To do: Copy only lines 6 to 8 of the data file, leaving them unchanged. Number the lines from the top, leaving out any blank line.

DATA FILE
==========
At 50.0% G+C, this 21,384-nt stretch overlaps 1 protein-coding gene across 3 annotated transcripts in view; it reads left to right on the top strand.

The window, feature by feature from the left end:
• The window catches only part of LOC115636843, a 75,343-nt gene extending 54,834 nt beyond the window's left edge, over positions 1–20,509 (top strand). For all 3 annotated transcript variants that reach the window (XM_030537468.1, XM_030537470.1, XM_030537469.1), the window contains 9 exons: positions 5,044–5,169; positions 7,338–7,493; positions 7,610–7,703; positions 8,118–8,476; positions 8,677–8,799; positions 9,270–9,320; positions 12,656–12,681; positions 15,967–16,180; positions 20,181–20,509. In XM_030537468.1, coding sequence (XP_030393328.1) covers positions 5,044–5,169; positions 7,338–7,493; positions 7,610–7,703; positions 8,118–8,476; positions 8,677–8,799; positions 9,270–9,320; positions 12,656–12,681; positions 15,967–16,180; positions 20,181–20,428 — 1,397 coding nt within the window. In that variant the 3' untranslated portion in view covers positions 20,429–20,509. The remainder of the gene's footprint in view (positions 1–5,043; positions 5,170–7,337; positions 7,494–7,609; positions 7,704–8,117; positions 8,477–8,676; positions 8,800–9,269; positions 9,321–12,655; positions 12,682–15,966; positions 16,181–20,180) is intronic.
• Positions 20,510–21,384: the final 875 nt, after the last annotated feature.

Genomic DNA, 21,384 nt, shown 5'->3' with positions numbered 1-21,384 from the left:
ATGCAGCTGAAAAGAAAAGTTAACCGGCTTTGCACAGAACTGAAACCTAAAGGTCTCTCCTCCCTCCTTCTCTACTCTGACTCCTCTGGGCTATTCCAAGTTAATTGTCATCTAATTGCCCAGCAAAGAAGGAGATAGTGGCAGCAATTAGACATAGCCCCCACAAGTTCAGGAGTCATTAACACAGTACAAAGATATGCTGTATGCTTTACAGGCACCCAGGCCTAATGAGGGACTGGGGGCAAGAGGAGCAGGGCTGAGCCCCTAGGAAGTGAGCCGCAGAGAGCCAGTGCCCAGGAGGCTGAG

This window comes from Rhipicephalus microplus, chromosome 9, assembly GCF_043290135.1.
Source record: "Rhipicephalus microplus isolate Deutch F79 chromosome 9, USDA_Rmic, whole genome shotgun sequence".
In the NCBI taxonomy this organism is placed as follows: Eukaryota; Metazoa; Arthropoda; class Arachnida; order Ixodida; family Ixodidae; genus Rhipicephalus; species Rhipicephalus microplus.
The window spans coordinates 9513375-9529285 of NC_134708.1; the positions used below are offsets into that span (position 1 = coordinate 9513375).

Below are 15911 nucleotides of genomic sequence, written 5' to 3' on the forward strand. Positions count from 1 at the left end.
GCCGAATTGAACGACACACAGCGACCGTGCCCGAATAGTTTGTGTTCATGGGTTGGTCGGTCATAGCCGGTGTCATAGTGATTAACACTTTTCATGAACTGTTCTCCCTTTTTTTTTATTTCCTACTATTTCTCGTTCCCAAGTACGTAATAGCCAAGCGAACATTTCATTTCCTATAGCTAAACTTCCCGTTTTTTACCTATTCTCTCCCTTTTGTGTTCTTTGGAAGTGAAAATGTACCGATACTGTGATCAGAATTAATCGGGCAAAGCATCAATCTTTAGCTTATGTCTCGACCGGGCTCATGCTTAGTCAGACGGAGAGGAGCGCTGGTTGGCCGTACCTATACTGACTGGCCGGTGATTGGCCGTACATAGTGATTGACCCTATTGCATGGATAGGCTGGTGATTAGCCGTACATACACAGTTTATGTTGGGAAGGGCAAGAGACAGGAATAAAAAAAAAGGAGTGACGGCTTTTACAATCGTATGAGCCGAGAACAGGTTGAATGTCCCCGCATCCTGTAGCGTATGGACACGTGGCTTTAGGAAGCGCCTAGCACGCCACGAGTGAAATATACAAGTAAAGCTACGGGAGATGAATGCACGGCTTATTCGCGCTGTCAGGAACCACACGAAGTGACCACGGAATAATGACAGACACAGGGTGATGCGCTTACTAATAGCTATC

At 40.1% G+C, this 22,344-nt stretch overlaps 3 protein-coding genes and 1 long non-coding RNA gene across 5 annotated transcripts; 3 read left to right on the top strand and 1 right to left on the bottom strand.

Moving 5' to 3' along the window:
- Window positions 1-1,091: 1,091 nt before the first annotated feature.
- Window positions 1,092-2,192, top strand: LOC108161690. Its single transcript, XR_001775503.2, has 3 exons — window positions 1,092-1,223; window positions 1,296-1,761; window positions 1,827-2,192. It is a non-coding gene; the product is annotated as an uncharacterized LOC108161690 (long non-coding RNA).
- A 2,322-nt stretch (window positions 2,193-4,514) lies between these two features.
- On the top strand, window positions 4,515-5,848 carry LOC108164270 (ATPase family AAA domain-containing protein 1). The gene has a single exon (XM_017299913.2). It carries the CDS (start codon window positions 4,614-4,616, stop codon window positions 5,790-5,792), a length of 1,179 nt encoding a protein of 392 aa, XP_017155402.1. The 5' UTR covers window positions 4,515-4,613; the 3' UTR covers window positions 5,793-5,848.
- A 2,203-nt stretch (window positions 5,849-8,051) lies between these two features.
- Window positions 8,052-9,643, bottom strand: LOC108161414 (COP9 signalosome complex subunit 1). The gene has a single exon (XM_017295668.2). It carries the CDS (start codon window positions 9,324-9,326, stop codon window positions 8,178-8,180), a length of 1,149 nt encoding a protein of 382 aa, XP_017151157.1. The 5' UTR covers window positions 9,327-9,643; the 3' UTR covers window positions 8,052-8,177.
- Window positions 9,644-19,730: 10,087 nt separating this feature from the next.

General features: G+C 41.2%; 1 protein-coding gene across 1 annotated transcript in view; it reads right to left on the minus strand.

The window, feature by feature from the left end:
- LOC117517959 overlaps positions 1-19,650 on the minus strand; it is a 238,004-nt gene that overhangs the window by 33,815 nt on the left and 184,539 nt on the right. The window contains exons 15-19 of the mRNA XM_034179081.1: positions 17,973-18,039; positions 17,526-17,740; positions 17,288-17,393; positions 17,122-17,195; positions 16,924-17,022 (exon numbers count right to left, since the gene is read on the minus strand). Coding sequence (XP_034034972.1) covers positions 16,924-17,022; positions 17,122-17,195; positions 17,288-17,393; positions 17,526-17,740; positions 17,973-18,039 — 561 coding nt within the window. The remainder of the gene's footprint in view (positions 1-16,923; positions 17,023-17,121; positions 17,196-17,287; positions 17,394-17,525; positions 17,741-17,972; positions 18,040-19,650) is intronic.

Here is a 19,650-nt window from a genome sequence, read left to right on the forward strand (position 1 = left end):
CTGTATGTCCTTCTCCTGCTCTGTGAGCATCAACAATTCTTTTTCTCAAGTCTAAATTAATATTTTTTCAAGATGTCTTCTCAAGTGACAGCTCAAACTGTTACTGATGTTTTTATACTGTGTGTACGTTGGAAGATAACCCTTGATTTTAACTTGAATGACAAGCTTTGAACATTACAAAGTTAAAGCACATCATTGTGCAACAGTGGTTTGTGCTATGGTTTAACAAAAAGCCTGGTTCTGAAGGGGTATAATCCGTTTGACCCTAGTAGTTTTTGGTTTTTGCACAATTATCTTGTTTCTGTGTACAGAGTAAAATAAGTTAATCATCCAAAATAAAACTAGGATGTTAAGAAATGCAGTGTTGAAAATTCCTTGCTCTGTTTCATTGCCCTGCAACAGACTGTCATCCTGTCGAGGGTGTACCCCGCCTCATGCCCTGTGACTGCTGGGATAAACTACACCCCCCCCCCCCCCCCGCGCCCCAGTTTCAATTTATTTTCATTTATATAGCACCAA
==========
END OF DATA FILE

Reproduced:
ATGCAGCTGAAAAGAAAAGTTAACCGGCTTTGCACAGAACTGAAACCTAAAGGTCTCTCCTCCCTCCTTCTCTACTCTGACTCCTCTGGGCTATTCCAAGTTAATTGTCATCTAATTGCCCAGCAAAGAAGGAGATAGTGGCAGCAATTAGACATAGCCCCCACAAGTTCAGGAGTCATTAACACAGTACAAAGATATGCTGTATGCTTTACAGGCACCCAGGCCTAATGAGGGACTGGGGGCAAGAGGAGCAGGGCTGAGCCCCTAGGAAGTGAGCCGCAGAGAGCCAGTGCCCAGGAGGCTGAG

This window comes from Rhipicephalus microplus, chromosome 9, assembly GCF_043290135.1.
Source record: "Rhipicephalus microplus isolate Deutch F79 chromosome 9, USDA_Rmic, whole genome shotgun sequence".